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Image Guided Therapy
Image Guided Therapy

Types of Tubes inserted in IGT

Types of G-Tubes

Cook Mac-Loc G-Tube:

This tube is also called a pigtail type tube because the curly pigtail on the end helps keep the tube in the stomach. This tube is changed in IGT as needed (e.g. if the tube breaks, is accidentally pulled out, is blocked or needs to be upsized). There is no cost to you for this tube.

Corpak Corflo Max Peg G-Tube:

This type of tube is inserted in the IGT department, under a general anaesthetic. All tube changes, including when you want to switch to a low profile balloon G-Tube, are usually done under a general anaesthetic.  There is no cost to you for this tube.

Low Profile Balloon G-Tube  (also called the Mickey Button): 

Most patients may eventually transition to a Low Profile Balloon G-Tube. Some examples are the Halyard Mic-Key G Tube ™ (also called the Mic-Key Button), Nutriport, and AMT mini one.  Changing to the Low Profile Balloon G-Tube does not require a general anaesthetic and it is not typically done in the IGT department. Instead, it is inserted by the G-Tube resource nurse in clinic, a minimum of 8 weeks after the primary insertion. In order to transition to the Low Profile Balloon G-Tube, your child’s G-Tube must be at least a #12 French size.  If it is smaller than a #12 French, the tube must be upsized in the IGT department. There is a cost to you for the Low Profile Balloon G-Tube. Subsequent changes of this tube can be done by you at home.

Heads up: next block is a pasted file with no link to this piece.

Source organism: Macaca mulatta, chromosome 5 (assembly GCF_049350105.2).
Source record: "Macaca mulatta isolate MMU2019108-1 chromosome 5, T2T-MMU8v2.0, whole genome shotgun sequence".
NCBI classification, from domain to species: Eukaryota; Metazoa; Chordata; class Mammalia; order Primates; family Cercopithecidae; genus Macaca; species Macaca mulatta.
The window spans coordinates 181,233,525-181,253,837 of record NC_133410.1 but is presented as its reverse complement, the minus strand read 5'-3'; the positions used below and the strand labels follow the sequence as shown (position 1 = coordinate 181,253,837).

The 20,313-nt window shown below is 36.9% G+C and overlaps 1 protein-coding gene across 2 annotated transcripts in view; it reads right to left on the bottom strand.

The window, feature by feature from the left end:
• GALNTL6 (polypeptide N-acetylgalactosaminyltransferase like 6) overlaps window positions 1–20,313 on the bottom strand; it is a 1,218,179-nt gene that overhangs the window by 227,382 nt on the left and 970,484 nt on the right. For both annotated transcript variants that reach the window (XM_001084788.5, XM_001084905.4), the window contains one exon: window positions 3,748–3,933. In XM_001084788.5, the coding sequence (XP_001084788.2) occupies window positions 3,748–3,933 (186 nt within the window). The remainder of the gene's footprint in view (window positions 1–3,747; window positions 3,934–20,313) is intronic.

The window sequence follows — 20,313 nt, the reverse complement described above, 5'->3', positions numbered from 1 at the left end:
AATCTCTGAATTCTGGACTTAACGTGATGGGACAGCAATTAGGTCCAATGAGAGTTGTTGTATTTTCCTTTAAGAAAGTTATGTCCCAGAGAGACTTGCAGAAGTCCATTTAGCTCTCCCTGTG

Types of GJ-Tubes:

Cook Paediatric GJ-Tube:

This tube is changed in IGT as needed (e.g. if the tube breaks, is accidentally pulled out, is blocked, needs to be upsized, moves inside), often about every three to six months. If a patient presents with increased GERD symptoms, acute abdominal pain, is vomiting bile, or has a leakage of formula from the stoma, the GJ-Tube may need to be checked and/or changed in the IGT department. There is no cost to you for this tube.

Low Profile GJ-Tube:

These tubes are similar to the Low Profile G-Tube in their appearance but feed into the jejunum (section of the small intestines). Some of these tubes feed only into the jejunum and some of them feed into the jejunum but also have a port that allows you to vent gas/air from the stomach. These are often called “combo G/GJ-Tubes”.  They are inserted and change in IGT and there is a cost to you for these tubes.